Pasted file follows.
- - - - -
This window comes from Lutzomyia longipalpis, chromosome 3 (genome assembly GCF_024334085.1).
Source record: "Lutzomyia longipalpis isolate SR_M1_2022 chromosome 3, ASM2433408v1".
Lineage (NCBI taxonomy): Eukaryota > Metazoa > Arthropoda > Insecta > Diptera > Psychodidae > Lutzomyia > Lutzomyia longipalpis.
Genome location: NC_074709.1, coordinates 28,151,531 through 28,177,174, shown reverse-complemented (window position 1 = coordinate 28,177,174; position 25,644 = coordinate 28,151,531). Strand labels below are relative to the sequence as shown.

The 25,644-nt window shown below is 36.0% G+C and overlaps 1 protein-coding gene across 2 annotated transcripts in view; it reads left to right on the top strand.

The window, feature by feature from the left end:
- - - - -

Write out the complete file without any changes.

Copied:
This window comes from Lutzomyia longipalpis, chromosome 3 (genome assembly GCF_024334085.1).
Source record: "Lutzomyia longipalpis isolate SR_M1_2022 chromosome 3, ASM2433408v1".
Lineage (NCBI taxonomy): Eukaryota > Metazoa > Arthropoda > Insecta > Diptera > Psychodidae > Lutzomyia > Lutzomyia longipalpis.
Genome location: NC_074709.1, coordinates 28,151,531 through 28,177,174, shown reverse-complemented (window position 1 = coordinate 28,177,174; position 25,644 = coordinate 28,151,531). Strand labels below are relative to the sequence as shown.

The 25,644-nt window shown below is 36.0% G+C and overlaps 1 protein-coding gene across 2 annotated transcripts in view; it reads left to right on the top strand.

The window, feature by feature from the left end: